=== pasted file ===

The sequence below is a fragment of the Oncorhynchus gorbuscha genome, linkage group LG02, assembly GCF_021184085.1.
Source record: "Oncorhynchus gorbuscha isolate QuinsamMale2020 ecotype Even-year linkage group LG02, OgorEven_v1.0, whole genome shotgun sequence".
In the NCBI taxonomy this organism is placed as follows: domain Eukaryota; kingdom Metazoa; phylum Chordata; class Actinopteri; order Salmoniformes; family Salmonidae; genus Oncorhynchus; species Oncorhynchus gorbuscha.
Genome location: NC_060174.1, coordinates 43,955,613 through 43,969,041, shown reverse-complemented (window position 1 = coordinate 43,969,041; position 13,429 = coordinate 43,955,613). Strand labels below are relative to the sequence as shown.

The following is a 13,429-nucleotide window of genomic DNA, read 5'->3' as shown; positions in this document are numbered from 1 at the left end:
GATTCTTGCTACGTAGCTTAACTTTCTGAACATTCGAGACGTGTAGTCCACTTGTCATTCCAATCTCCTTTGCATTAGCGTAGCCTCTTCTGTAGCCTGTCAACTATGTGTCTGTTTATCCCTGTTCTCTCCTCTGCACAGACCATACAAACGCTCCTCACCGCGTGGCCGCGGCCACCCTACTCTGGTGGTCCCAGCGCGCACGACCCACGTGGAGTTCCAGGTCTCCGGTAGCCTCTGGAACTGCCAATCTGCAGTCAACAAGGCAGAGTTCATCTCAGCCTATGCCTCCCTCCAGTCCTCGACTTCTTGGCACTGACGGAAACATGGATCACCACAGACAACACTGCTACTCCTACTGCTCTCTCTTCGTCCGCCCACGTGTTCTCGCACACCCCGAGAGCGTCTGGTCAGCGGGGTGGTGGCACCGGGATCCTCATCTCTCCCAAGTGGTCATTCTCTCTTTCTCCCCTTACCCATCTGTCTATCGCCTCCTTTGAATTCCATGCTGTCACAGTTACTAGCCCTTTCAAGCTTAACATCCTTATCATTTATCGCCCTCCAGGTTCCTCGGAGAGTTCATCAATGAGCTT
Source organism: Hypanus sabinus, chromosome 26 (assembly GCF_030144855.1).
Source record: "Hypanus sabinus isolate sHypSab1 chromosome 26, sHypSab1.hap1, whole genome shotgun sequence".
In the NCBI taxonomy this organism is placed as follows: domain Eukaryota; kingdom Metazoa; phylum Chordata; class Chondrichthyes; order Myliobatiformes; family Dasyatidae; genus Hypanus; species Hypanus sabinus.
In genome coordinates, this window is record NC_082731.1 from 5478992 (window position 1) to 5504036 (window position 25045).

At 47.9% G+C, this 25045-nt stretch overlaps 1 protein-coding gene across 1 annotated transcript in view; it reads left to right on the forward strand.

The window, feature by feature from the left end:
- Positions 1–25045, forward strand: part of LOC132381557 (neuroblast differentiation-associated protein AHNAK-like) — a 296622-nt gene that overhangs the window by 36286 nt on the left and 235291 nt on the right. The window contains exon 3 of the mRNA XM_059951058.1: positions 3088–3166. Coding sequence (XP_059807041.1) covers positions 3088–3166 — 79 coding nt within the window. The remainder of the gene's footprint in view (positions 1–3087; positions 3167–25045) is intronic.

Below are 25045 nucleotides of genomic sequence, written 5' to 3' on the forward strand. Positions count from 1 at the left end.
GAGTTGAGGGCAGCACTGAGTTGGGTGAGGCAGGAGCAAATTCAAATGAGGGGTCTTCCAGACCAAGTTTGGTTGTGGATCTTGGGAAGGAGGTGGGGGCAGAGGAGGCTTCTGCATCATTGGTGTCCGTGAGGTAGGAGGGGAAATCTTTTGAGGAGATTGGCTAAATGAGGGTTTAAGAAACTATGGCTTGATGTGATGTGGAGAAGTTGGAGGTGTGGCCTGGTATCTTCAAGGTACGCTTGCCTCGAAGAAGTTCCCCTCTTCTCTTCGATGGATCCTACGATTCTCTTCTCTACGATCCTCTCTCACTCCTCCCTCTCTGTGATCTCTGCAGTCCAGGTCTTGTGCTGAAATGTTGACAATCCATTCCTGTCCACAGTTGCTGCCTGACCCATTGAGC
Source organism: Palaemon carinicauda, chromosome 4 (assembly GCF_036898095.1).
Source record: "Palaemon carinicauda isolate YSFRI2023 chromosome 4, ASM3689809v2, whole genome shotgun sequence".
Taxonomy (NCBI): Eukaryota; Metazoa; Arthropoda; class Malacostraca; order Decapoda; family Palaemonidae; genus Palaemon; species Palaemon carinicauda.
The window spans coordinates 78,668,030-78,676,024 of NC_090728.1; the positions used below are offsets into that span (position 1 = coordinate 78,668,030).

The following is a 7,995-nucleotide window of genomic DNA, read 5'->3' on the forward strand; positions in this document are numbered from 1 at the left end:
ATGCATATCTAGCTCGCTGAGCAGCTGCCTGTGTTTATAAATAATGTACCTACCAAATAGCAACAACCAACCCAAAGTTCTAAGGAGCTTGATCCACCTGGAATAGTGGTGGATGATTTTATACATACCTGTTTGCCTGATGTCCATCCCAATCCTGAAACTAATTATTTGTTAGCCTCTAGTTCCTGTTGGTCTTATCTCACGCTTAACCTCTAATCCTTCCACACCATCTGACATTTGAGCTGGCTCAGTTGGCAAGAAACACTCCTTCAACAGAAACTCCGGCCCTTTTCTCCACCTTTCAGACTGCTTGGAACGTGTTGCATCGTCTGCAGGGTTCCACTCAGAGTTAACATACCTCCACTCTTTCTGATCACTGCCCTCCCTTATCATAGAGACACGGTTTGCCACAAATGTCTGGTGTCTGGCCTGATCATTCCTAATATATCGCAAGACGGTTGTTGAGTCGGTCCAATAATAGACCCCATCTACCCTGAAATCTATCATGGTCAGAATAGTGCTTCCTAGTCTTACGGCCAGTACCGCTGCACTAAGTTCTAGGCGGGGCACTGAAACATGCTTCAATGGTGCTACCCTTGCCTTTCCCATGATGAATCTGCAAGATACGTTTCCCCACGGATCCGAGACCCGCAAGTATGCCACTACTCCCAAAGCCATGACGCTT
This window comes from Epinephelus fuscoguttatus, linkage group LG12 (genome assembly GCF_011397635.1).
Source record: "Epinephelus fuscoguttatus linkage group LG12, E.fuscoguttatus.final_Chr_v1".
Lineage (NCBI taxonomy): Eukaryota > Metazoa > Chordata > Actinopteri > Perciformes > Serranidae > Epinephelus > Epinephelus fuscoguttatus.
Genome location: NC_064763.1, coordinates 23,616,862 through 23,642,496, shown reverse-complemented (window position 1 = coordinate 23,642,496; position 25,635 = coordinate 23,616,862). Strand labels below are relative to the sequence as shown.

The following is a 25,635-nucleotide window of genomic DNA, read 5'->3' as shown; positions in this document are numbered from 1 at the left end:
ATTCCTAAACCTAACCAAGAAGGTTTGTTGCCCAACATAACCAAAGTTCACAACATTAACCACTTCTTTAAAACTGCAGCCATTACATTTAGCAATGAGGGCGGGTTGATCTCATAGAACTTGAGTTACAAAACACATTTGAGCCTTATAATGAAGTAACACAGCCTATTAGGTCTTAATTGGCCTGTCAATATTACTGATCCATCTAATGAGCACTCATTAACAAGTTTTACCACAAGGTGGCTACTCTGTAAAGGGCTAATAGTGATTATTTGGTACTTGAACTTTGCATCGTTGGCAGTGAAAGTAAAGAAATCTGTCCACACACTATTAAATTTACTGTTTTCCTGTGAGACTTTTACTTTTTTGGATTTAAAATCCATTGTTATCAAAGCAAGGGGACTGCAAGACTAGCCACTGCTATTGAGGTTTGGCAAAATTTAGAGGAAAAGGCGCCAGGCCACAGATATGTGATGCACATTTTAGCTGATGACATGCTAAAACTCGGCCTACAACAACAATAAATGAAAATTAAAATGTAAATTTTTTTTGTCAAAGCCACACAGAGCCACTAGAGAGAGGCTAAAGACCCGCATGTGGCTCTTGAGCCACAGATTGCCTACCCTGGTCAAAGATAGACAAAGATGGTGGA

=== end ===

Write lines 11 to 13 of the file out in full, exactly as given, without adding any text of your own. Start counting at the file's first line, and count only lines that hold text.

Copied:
At 47.9% G+C, this 25045-nt stretch overlaps 1 protein-coding gene across 1 annotated transcript in view; it reads left to right on the forward strand.

The window, feature by feature from the left end:
- Positions 1–25045, forward strand: part of LOC132381557 (neuroblast differentiation-associated protein AHNAK-like) — a 296622-nt gene that overhangs the window by 36286 nt on the left and 235291 nt on the right. The window contains exon 3 of the mRNA XM_059951058.1: positions 3088–3166. Coding sequence (XP_059807041.1) covers positions 3088–3166 — 79 coding nt within the window. The remainder of the gene's footprint in view (positions 1–3087; positions 3167–25045) is intronic.